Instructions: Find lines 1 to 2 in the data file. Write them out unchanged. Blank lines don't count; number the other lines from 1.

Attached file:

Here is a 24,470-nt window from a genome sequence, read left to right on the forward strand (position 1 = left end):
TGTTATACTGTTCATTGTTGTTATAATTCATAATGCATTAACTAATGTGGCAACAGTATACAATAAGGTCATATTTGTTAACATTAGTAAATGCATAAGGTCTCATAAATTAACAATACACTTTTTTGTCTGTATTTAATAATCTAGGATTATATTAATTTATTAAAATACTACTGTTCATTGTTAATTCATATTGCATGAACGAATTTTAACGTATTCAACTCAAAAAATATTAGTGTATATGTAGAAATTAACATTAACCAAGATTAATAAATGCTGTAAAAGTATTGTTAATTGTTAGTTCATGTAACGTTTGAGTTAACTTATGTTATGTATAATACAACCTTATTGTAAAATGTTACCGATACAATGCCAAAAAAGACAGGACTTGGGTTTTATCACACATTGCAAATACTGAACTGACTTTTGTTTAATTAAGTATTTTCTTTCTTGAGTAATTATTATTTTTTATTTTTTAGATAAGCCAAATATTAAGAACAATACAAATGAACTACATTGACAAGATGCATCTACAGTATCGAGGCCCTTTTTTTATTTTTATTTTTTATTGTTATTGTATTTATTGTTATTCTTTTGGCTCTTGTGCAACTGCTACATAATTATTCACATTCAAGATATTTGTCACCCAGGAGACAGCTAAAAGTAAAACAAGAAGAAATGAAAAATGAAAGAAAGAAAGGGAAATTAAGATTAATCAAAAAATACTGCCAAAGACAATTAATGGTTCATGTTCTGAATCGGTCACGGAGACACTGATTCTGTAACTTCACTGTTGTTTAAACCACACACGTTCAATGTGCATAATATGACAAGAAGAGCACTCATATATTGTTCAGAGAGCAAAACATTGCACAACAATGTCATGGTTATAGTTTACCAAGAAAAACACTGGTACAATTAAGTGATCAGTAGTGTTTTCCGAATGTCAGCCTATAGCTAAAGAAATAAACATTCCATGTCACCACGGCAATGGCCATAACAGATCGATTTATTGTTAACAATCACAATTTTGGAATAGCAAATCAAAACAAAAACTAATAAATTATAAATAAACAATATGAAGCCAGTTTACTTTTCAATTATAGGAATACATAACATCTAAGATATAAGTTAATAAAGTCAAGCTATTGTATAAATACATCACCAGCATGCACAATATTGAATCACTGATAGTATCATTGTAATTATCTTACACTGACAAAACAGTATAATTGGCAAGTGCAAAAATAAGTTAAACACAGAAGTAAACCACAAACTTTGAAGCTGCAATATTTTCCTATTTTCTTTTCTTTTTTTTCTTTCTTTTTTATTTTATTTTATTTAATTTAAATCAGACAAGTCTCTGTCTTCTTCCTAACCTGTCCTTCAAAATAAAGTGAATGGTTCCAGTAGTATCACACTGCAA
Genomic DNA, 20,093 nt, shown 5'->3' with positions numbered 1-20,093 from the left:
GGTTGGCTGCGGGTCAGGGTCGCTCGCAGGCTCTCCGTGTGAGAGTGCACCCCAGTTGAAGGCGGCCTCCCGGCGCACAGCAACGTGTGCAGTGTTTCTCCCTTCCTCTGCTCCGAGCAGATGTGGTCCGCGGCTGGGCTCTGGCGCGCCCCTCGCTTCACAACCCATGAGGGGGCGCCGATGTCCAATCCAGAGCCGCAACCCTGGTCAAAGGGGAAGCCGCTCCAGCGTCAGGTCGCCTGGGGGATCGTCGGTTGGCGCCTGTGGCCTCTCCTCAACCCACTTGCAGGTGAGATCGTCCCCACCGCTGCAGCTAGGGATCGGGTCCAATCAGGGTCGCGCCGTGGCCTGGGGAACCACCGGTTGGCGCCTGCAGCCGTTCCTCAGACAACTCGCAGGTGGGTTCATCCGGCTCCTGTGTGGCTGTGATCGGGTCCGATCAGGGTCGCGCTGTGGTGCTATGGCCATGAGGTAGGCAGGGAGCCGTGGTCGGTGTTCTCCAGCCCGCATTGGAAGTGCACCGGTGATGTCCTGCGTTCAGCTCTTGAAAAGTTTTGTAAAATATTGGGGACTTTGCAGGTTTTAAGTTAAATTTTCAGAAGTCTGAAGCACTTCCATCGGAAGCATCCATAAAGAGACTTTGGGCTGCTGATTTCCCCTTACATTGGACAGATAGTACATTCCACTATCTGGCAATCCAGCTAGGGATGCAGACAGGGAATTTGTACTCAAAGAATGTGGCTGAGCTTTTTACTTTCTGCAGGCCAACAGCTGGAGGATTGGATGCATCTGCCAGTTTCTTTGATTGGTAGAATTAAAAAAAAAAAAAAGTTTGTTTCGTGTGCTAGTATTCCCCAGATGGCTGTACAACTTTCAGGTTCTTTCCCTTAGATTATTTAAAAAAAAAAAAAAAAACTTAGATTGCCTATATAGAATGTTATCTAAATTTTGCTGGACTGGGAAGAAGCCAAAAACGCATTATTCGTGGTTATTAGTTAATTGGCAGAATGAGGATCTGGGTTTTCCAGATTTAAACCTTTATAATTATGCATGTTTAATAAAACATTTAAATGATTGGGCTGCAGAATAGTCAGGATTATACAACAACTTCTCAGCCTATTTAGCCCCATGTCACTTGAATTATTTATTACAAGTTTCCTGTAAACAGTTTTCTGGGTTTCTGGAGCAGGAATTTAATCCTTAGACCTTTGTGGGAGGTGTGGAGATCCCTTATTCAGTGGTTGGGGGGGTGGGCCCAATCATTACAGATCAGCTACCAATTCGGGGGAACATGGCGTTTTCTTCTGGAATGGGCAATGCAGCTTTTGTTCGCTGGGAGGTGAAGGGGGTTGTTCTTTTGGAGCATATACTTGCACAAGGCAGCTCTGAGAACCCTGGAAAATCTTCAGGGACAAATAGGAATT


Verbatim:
Here is a 24,470-nt window from a genome sequence, read left to right on the forward strand (position 1 = left end):
TGTTATACTGTTCATTGTTGTTATAATTCATAATGCATTAACTAATGTGGCAACAGTATACAATAAGGTCATATTTGTTAACATTAGTAAATGCATAAGGTCTCATAAATTAACAATACACTTTTTTGTCTGTATTTAATAATCTAGGATTATATTAATTTATTAAAATACTACTGTTCATTGTTAATTCATATTGCATGAACGAATTTTAACGTATTCAACTCAAAAAATATTAGTGTATATGTAGAAATTAACATTAACCAAGATTAATAAATGCTGTAAAAGTATTGTTAATTGTTAGTTCATGTAACGTTTGAGTTAACTTATGTTATGTATAATACAACCTTATTGTAAAATGTTACCGATACAATGCCAAAAAAGACAGGACTTGGGTTTTATCACACATTGCAAATACTGAACTGACTTTTGTTTAATTAAGTATTTTCTTTCTTGAGTAATTATTATTTTTTATTTTTTAGATAAGCCAAATATTAAGAACAATACAAATGAACTACATTGACAAGATGCATCTACAGTATCGAGGCCCTTTTTTTATTTTTATTTTTTATTGTTATTGTATTTATTGTTATTCTTTTGGCTCTTGTGCAACTGCTACATAATTATTCACATTCAAGATATTTGTCACCCAGGAGACAGCTAAAAGTAAAACAAGAAGAAATGAAAAATGAAAGAAAGAAAGGGAAATTAAGATTAATCAAAAAATACTGCCAAAGACAATTAATGGTTCATGTTCTGAATCGGTCACGGAGACACTGATTCTGTAACTTCACTGTTGTTTAAACCACACACGTTCAATGTGCATAATATGACAAGAAGAGCACTCATATATTGTTCAGAGAGCAAAACATTGCACAACAATGTCATGGTTATAGTTTACCAAGAAAAACACTGGTACAATTAAGTGATCAGTAGTGTTTTCCGAATGTCAGCCTATAGCTAAAGAAATAAACATTCCATGTCACCACGGCAATGGCCATAACAGATCGATTTATTGTTAACAATCACAATTTTGGAATAGCAAATCAAAACAAAAACTAATAAATTATAAATAAACAATATGAAGCCAGTTTACTTTTCAATTATAGGAATACATAACATCTAAGATATAAGTTAATAAAGTCAAGCTATTGTATAAATACATCACCAGCATGCACAATATTGAATCACTGATAGTATCATTGTAATTATCTTACACTGACAAAACAGTATAATTGGCAAGTGCAAAAATAAGTTAAACACAGAAGTAAACCACAAACTTTGAAGCTGCAATATTTTCCTATTTTCTTTTCTTTTTTTTCTTTCTTTTTTATTTTATTTTATTTAATTTAAATCAGACAAGTCTCTGTCTTCTTCCTAACCTGTCCTTCAAAATAAAGTGAATGGTTCCAGTAGTATCACACTGCAA